According to the myth, that’s Paris. And we don’t mean Paris, Texas.
For more than a century, Black artists, authors, musicians and others have crossed the ocean to leave behind the racism of the United States. What made these African Americans choose Paris? Why were the French fascinated by the newcomers? And to what extent was and is France truly colorblind?
Alan Govenar’s new documentary investigates these questions and examines the ways that racism has plagued not only Blacks fleeing the United States, but Africans and people of color in France today. The film explores the lives and careers of renowned African Americans who emigrated to Paris, including Josephine Baker, James Baldwin, Richard Wright, Beauford Delaney, Augusta Savage, Barbara Chase-Riboud, and Lois Mailou Jones, and includes rare home movie footage of Henry Ossawa Tanner in Paris.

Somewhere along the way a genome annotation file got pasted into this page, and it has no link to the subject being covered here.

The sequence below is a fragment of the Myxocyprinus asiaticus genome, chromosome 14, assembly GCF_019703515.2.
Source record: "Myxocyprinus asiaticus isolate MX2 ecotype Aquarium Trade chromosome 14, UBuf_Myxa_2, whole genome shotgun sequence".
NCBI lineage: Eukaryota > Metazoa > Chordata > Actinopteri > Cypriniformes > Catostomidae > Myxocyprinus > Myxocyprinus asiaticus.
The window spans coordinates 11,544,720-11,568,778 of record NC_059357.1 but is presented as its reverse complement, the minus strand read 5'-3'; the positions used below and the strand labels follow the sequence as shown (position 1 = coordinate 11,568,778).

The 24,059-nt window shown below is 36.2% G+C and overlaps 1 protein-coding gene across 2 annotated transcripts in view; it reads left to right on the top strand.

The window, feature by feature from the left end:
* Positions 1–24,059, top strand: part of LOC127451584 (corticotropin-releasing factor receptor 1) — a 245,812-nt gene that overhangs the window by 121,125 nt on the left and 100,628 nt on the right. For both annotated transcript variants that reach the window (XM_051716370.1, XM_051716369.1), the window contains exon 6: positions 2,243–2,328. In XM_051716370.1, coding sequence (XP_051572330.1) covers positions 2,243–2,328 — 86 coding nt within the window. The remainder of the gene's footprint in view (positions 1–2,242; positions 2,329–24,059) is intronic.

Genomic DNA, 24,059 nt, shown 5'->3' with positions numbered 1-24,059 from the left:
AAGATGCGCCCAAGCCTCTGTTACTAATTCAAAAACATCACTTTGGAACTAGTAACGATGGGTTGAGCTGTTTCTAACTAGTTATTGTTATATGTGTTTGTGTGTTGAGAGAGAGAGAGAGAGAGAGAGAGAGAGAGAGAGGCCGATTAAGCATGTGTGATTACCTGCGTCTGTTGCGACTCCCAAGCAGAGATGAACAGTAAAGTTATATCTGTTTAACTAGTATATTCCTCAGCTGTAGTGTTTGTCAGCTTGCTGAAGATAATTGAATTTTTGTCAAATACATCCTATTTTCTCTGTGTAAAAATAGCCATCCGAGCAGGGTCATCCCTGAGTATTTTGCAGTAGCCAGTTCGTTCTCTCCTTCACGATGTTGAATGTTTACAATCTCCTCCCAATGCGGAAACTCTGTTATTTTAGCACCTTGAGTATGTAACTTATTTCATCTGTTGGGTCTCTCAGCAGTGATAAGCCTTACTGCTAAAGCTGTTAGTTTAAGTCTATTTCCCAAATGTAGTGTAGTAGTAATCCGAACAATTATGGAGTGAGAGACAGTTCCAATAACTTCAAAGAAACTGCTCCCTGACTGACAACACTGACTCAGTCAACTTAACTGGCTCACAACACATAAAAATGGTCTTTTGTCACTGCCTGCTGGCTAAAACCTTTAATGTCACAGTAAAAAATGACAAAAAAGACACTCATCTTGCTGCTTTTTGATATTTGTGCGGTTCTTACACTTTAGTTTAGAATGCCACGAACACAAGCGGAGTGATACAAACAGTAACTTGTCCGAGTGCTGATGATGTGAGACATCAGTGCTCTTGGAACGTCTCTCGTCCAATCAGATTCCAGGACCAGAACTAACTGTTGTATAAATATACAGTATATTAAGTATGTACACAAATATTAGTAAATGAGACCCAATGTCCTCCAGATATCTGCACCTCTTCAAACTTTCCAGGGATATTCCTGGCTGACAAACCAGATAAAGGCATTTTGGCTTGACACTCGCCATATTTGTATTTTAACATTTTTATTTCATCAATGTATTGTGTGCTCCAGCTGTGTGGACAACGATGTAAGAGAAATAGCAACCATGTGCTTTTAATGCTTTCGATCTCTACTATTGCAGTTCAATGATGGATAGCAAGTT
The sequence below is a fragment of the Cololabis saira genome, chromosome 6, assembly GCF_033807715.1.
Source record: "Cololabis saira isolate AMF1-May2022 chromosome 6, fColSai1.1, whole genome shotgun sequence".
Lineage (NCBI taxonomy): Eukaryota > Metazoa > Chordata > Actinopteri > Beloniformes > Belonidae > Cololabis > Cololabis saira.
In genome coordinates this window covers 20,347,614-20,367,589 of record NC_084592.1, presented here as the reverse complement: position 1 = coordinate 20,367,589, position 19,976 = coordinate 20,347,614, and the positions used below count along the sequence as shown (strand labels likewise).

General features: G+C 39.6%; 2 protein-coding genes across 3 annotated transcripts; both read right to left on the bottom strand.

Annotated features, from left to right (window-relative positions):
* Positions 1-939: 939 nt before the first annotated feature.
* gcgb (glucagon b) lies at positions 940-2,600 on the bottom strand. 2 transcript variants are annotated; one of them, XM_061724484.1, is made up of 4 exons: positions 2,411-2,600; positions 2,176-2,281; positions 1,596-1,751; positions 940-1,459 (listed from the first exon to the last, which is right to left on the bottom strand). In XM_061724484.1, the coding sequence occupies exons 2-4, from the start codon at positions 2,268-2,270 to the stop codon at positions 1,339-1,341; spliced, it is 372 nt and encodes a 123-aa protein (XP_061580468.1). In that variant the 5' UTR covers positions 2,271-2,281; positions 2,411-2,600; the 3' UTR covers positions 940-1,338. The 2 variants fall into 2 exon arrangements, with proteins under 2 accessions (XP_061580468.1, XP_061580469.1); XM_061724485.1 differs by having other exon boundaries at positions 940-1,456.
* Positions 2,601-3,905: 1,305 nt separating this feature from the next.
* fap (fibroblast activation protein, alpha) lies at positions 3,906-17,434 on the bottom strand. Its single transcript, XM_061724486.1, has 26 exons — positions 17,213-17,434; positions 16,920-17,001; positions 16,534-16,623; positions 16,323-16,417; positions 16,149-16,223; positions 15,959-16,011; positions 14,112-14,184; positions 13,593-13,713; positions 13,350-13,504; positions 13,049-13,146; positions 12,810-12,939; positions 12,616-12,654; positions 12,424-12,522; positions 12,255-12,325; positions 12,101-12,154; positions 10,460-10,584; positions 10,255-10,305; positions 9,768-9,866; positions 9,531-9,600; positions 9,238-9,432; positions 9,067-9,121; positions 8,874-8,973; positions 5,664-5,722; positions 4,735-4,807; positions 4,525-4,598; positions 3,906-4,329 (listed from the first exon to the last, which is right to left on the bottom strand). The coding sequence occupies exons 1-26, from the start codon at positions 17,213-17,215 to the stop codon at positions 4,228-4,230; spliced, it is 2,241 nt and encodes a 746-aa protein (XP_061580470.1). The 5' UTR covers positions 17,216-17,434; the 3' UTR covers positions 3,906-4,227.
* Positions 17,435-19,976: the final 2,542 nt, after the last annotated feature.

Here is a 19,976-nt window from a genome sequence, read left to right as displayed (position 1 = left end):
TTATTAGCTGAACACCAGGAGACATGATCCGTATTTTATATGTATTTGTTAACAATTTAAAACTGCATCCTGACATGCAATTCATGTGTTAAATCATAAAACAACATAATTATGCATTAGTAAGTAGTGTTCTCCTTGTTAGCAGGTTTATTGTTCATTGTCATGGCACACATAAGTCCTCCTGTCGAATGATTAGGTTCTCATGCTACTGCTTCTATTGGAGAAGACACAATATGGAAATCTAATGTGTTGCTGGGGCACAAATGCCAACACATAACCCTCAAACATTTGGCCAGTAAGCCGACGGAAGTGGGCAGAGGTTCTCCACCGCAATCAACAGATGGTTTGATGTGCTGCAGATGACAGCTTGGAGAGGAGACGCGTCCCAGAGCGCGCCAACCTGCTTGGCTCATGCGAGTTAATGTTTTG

The revelation of the film was learning of the prodigy of the Tennessee-born painter Beauford Delaney, a thirty-year resident of Paris. In a very smart homage to its native son, the Knoxville Museum of Art in Tennessee just ran a recent exhibition delineating Delaney’s close relationship with James Baldwin, “Through the Unusual Door.” I like that exhibit name.
Myth of a Colorblind France is very relevant idea for a movie that ties issues of today with art history of the 20th Century. Not a perfect film, as it casts too wide a net and in doing so loses punch. I feel that more emphasis belongs on the artists themselves rather than on footage of oldsters of today talking about them. Expose and educate! I prefer seeing Richard Wright talk, not someone talking about him. Film lost credibility when one of its key talking heads made a goofball historical error and filmmaker, rather than exclude the footage, left it in. It’s a documentary. Don’t disseminate errors. Malcolm X was assassinated in 1965.
Dance critic Debra Levine is founder/editor/publisher of arts●meme.
Myth of a Colorblind France | streaming now Virtual Cinema Platform: Vimeo OTT | Ticket price $10